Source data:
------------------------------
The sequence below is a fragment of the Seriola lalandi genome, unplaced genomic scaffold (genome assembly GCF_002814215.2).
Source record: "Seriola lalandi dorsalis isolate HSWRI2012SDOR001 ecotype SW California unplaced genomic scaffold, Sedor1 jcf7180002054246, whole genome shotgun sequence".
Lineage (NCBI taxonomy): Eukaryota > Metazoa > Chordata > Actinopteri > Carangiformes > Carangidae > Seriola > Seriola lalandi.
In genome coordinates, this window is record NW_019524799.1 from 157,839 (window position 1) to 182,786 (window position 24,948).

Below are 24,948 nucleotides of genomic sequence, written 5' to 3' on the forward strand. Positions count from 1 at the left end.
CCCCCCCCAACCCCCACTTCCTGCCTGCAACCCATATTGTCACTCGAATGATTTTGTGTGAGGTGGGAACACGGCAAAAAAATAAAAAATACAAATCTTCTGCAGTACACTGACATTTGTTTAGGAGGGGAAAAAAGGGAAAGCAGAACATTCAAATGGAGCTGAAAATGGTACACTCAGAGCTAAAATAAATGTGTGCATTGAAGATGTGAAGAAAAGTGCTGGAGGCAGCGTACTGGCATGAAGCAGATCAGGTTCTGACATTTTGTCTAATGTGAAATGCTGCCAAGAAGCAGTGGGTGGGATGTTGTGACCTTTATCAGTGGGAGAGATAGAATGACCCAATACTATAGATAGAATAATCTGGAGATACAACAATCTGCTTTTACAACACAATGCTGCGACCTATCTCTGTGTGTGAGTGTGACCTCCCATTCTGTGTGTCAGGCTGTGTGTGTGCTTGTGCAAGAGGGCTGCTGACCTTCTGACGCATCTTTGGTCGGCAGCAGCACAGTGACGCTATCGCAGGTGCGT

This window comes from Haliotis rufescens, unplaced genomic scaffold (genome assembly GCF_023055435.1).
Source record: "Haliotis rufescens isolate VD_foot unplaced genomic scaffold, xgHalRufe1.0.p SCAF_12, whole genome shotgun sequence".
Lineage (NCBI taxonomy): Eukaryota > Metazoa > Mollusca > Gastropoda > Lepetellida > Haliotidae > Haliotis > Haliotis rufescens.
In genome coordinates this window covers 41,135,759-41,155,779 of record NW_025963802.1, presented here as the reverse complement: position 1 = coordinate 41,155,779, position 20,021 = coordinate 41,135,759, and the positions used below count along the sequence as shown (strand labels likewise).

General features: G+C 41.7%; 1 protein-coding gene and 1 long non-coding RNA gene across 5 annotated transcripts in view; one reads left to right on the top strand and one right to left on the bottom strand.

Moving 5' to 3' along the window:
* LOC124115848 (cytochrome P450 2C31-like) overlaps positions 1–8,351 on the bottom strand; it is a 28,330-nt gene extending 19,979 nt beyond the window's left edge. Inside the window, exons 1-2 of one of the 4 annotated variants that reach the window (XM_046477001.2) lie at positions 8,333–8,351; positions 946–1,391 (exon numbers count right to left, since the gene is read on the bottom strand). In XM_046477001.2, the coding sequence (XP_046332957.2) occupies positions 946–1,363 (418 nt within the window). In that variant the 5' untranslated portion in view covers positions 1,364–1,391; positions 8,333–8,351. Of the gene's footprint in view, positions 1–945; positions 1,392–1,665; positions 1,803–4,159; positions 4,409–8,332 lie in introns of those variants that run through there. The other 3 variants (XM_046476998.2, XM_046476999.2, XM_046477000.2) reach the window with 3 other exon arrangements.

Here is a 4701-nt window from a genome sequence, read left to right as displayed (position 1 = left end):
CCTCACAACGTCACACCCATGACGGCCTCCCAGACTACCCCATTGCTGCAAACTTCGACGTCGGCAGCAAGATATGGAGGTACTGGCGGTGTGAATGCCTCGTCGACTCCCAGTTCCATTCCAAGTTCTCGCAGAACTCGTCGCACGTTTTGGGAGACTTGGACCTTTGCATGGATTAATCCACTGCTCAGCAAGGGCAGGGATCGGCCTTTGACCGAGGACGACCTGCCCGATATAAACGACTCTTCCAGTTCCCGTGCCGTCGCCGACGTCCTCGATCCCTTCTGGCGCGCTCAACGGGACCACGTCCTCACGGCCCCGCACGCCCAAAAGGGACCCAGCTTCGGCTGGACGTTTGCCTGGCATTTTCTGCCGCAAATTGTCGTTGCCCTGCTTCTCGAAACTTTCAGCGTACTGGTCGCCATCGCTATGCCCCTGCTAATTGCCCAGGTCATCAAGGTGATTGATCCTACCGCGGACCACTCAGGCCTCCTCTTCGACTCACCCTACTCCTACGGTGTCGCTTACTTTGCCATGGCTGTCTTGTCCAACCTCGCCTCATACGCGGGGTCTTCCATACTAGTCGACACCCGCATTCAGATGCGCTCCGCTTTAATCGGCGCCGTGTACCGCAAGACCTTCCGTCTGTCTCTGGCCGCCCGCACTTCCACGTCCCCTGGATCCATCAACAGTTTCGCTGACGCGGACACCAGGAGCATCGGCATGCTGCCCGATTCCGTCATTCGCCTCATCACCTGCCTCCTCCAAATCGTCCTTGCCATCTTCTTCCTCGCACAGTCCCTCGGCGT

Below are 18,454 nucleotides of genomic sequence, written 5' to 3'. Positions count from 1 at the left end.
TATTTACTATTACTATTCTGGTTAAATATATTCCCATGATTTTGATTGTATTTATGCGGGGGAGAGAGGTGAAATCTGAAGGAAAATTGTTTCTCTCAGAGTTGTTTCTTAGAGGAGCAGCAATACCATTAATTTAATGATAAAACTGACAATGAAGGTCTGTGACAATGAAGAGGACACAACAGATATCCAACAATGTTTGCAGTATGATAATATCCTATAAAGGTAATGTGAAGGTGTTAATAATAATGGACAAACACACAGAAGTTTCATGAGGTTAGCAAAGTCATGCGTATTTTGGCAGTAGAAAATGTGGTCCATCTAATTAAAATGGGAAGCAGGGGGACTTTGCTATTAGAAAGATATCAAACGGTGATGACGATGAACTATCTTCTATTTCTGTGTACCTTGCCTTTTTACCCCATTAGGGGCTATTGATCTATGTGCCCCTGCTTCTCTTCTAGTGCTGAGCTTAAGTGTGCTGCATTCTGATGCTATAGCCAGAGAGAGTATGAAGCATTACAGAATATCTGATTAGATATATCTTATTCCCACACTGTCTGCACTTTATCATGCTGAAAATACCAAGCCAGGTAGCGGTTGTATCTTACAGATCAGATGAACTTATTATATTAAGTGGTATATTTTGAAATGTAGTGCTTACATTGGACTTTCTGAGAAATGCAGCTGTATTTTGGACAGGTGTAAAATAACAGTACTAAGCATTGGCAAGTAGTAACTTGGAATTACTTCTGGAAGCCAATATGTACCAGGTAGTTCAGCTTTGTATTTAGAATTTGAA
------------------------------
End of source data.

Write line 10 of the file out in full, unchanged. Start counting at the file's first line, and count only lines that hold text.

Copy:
In genome coordinates this window covers 41,135,759-41,155,779 of record NW_025963802.1, presented here as the reverse complement: position 1 = coordinate 41,155,779, position 20,021 = coordinate 41,135,759, and the positions used below count along the sequence as shown (strand labels likewise).